Lastpass does not directly protect against phishing, but they do have 2 features that should help with this: One is called “trusted computers” and it just means that you won’t be asked for your master password while being logged into your Lastpass browser extension on your usual computer(s). The second feature is called “watchtower” and it’s something that automatically notifies you when our servers detect a fake copy of one of the websites you visit (and it will only detect if such sites are registered in our database, not all known phishing sites).
Nordpass has several technical measures preventing user credential leakage when visiting a fake version of our website (Nord. cv), so the best way to prevent phishing is if you always log in to your account on Nord. cv before using it anywhere else.
Lastpass also offers some protection against malware, but this does not mean that they automatically scan their files for known viruses or that they are more secure in general: There are still multiple ways how a user can be infected with malware while it’s stored on Lastpass servers which could lead to credential leakage without any warning.
Even though there are no plans yet, we’re considering adding a virus/phishing protection feature for more advanced users who don’t trust our automatic protections. It would give them the ability to scan all stored data locally and notify the user if there was any malicious code detected.
2 Factor Authentication (2FA)
Lastpass offers the ability to protect the user account using something called “2 step verification”. This mechanism requires you to enter an additional security code, sent as SMS or generated by the Authy app after correctly entering your master password. The code is required on each login attempt which means that even if somebody managed to steal both your password and email, they still can’t access it without having access to either your phone or that one-time password generator.
NordPass has a similar feature but instead of sending codes via SMS, it uses Google Authenticator. And instead of locking out the account for some minutes until you get the SMS, our system simply blocks it for 30 seconds after 5 unsuccessful login tries. This way an attacker would have a maximum of 1 minute to use your credentials before being blocked.
One great feature of NordPass is the ability to store all data without any encryption so you can review them even when they are not decrypted. If this sounds weird, let me explain why we decided not to store everything encrypted: It’s much easier to do some quick changes in the code and leak sensitive data (e.g. passwords) if it’s encrypted together with hashed values as they must be matched (many developers still don’t remember about such vulnerabilities). The big question was how we could allow users to view encrypted data without leaving any trace behind. The solution was actually pretty simple: We generate random strings for each column (e.g. email) which are only used as placeholders during the page load and then immediately deleted after the page is loaded so even if somebody got access to your browser history they won’t be able to see anything useful.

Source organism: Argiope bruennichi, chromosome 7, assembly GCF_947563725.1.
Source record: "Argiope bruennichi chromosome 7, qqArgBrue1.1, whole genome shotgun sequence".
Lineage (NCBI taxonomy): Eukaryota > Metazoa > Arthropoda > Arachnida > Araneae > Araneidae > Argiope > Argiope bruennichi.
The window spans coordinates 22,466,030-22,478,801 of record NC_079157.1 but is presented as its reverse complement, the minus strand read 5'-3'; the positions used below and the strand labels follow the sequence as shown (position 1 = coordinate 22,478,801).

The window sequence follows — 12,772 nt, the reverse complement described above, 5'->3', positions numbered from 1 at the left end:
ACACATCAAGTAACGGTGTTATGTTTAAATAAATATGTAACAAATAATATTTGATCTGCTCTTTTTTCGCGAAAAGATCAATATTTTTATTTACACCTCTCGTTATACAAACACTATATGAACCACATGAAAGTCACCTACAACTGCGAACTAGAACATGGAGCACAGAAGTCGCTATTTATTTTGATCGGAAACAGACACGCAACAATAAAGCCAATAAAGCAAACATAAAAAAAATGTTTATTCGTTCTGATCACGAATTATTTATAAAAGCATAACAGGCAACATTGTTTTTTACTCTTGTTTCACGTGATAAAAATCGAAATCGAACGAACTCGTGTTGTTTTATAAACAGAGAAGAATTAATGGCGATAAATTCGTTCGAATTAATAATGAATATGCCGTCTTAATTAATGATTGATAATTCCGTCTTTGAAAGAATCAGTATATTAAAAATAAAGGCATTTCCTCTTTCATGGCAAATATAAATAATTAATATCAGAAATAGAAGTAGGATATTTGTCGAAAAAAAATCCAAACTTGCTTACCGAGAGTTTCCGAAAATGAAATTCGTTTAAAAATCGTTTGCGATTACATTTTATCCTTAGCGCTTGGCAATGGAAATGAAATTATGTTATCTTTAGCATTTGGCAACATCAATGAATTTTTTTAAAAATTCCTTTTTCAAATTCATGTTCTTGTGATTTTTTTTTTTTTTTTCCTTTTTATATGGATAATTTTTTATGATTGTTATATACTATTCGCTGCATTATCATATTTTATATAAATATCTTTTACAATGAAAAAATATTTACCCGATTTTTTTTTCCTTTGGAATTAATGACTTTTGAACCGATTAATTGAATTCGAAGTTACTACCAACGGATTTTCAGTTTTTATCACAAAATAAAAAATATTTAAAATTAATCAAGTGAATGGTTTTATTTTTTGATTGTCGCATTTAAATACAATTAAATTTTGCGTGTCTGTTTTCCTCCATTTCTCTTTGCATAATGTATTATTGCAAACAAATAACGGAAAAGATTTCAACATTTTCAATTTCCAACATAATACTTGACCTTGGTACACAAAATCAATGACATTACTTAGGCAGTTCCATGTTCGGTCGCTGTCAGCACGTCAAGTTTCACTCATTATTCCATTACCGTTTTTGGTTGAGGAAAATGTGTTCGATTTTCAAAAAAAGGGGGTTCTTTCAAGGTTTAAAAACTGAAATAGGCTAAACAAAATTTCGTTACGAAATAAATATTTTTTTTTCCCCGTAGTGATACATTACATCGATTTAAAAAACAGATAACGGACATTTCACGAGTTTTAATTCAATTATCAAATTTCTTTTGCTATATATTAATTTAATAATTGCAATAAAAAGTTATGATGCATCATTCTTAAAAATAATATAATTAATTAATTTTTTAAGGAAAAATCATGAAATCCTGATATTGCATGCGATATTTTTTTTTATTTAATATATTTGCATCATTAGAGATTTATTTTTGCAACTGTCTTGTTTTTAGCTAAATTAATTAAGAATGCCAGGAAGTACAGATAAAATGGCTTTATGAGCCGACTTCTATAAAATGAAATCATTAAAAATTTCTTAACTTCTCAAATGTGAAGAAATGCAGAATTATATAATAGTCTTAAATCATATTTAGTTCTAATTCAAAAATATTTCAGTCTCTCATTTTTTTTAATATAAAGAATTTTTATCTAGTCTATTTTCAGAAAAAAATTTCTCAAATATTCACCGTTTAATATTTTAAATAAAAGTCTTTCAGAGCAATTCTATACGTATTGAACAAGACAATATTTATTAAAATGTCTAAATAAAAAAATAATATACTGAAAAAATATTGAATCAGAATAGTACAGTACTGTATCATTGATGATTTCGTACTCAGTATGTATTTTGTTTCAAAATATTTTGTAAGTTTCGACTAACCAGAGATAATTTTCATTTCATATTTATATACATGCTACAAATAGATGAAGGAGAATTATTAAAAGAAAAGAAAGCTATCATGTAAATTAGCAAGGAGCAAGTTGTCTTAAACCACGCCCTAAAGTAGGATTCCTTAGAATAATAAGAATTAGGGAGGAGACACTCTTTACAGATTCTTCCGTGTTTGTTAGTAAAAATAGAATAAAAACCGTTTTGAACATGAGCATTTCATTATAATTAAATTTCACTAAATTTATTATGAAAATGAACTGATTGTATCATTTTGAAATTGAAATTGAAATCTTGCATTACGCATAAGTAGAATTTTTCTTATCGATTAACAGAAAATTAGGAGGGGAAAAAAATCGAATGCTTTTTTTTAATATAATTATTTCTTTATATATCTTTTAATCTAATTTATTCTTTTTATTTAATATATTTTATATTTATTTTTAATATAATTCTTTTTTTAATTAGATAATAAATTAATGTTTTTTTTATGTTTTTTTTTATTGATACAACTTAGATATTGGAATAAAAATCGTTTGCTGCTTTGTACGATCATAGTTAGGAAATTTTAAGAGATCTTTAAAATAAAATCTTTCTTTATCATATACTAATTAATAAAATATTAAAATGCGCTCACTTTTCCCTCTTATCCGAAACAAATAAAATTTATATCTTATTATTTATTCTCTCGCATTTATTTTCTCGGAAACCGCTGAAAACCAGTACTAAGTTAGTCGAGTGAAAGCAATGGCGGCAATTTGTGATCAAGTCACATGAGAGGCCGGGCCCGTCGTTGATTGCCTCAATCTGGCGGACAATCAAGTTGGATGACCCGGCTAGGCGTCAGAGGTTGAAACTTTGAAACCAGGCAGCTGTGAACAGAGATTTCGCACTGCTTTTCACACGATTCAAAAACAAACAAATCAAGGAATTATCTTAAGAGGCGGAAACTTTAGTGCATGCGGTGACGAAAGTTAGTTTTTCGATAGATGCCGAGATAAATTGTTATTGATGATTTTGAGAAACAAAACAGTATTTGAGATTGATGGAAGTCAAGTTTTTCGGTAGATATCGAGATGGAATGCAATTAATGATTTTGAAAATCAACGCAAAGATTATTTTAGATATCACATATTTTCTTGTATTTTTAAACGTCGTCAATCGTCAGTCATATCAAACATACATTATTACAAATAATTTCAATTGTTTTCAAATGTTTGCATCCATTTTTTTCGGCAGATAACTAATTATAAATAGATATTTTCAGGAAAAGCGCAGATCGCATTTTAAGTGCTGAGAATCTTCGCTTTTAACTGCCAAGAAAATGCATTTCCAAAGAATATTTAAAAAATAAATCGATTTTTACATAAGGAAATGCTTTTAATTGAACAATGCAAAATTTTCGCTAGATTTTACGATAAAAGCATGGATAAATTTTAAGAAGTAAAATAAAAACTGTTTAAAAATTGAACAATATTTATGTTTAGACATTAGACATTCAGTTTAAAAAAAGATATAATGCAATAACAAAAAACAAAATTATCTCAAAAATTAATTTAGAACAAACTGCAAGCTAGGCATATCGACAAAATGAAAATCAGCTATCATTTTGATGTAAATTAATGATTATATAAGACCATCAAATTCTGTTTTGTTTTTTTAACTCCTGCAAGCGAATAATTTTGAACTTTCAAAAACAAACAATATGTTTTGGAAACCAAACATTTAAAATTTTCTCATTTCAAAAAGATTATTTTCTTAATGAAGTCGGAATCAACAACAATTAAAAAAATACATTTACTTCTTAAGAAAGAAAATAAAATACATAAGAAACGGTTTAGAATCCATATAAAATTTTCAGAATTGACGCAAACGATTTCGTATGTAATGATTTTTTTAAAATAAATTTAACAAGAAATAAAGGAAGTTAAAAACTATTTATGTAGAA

The downside of this approach is that it does not protect users who accidentally leave their private window open on one of their devices, but because the NordPass account password is just 15 characters long there’s really nothing too critical you can do with this leaked information anyway (data export or pay the ransom).
Lastpass has a similar feature where all the fields are filled with asterisks until you fill out the master password.
Secure Password Sharing
If you want to share your passwords with somebody else (parent, spouse or some weird friend), Lastpass gives you the option to decrypt all stored data and then send it via email. This way they will be able to access all your accounts safely. The problem is that this feature never should have existed in the first place: If you’re sending passwords through unsecured mediums such as emails there’s no guarantee that only the designated person will ever see them so we don’t recommend using this method unless absolutely necessary.
NordPass has a similar feature that you can activate from the user settings page and after it’s activated nobody including yourself can view any passwords until you deactivate them again. This makes sharing safe even if somebody gets access to your account because even if he knows all of your passwords this feature will make it useless for them.
Both services are very secure and provide similar features for accessing your passwords remotely, but Nordpass is more secure than Lastpass because all its sensitive data is encrypted locally before uploading it to the server by using GPG. Although their zero-knowledge policy sounds better than Lastpass’ Partial Zero-Knowledge, there’s one thing that bothers me about this high level of security: Who holds the encryption keys? What if they get hacked and the encryption keys are compromised? It would make sense to hold the encryption keys yourself and it’s what we do with NordPass.